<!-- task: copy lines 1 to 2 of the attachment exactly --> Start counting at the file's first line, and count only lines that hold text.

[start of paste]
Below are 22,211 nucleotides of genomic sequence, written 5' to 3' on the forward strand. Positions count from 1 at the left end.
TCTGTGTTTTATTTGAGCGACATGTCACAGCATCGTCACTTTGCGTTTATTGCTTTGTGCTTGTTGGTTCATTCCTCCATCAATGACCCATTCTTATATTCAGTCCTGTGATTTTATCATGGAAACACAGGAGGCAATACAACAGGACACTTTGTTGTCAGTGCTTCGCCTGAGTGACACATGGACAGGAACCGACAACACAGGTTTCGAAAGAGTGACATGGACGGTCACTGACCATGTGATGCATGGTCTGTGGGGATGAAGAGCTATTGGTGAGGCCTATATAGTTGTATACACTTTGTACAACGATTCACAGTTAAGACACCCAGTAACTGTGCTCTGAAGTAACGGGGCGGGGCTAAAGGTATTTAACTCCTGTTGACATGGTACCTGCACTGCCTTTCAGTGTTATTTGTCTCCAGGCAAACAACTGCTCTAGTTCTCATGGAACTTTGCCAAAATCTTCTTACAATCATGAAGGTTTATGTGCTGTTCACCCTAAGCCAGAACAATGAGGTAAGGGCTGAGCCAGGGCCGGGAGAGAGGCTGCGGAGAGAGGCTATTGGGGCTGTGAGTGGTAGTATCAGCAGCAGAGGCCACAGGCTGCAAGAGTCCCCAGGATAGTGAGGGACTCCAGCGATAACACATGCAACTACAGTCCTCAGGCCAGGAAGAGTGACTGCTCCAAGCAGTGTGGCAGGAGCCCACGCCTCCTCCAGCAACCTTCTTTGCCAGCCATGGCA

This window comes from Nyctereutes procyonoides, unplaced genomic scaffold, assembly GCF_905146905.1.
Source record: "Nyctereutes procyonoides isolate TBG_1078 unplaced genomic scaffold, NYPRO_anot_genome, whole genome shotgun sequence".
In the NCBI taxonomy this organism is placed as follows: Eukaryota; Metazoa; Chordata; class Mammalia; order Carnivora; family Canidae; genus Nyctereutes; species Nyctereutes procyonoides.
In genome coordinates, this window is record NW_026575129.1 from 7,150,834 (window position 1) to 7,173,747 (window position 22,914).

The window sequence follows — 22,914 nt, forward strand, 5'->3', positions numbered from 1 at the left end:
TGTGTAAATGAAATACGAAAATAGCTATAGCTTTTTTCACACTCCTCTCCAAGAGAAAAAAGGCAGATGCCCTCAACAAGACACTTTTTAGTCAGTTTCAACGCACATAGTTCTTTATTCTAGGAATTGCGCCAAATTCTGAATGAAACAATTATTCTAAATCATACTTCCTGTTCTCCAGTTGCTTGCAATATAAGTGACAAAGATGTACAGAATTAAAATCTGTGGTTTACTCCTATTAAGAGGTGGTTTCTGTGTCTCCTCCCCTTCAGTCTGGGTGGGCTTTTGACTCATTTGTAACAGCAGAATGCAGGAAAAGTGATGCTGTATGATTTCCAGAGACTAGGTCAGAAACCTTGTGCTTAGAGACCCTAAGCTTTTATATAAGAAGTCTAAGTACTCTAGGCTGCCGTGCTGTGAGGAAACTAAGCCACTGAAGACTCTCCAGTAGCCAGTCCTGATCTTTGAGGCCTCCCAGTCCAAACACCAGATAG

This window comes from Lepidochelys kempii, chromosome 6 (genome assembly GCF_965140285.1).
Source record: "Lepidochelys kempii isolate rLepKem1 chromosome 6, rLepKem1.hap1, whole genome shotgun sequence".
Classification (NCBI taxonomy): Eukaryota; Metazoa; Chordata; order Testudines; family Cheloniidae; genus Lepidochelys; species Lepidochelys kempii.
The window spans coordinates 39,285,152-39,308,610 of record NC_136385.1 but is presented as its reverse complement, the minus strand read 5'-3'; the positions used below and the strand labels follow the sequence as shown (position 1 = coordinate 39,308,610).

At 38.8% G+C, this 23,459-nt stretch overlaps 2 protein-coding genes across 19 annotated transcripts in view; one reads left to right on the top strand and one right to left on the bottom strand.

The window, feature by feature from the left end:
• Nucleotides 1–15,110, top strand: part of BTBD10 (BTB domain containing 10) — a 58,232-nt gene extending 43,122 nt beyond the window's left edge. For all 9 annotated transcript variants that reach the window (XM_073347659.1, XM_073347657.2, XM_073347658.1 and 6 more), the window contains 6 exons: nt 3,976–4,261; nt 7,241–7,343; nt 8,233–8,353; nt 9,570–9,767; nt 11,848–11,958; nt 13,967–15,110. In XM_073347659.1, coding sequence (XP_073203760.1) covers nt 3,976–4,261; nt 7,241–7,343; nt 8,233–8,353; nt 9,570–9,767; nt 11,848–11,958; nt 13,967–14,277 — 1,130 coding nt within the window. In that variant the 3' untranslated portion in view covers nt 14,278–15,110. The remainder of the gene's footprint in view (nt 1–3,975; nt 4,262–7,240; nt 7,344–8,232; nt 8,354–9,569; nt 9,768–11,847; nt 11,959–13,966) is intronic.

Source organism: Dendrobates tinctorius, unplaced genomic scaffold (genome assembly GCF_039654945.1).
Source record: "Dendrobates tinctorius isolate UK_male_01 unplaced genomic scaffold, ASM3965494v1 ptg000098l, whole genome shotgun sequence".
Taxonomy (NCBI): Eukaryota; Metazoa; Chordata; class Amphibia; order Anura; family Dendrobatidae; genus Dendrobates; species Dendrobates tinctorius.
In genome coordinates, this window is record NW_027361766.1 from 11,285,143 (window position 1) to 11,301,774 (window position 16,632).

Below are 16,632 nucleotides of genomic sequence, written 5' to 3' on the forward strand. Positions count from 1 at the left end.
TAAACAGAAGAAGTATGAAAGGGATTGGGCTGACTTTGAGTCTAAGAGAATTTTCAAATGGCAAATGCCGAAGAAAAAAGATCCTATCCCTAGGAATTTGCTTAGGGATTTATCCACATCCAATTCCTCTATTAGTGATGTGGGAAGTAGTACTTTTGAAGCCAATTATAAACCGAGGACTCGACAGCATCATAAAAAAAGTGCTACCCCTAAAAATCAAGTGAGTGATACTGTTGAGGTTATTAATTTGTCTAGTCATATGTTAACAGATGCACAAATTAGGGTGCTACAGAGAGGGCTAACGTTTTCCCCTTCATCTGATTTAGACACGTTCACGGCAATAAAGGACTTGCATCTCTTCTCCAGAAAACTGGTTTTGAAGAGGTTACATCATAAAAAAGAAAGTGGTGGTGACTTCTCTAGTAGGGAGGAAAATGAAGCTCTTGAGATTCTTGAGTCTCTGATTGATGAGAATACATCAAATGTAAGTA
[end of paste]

Below are 22,211 nucleotides of genomic sequence, written 5' to 3' on the forward strand. Positions count from 1 at the left end.
TCTGTGTTTTATTTGAGCGACATGTCACAGCATCGTCACTTTGCGTTTATTGCTTTGTGCTTGTTGGTTCATTCCTCCATCAATGACCCATTCTTATATTCAGTCCTGTGATTTTATCATGGAAACACAGGAGGCAATACAACAGGACACTTTGTTGTCAGTGCTTCGCCTGAGTGACACATGGACAGGAACCGACAACACAGGTTTCGAAAGAGTGACATGGACGGTCACTGACCATGTGATGCATGGTCTGTGGGGATGAAGAGCTATTGGTGAGGCCTATATAGTTGTATACACTTTGTACAACGATTCACAGTTAAGACACCCAGTAACTGTGCTCTGAAGTAACGGGGCGGGGCTAAAGGTATTTAACTCCTGTTGACATGGTACCTGCACTGCCTTTCAGTGTTATTTGTCTCCAGGCAAACAACTGCTCTAGTTCTCATGGAACTTTGCCAAAATCTTCTTACAATCATGAAGGTTTATGTGCTGTTCACCCTAAGCCAGAACAATGAGGTAAGGGCTGAGCCAGGGCCGGGAGAGAGGCTGCGGAGAGAGGCTATTGGGGCTGTGAGTGGTAGTATCAGCAGCAGAGGCCACAGGCTGCAAGAGTCCCCAGGATAGTGAGGGACTCCAGCGATAACACATGCAACTACAGTCCTCAGGCCAGGAAGAGTGACTGCTCCAAGCAGTGTGGCAGGAGCCCACGCCTCCTCCAGCAACCTTCTTTGCCAGCCATGGCA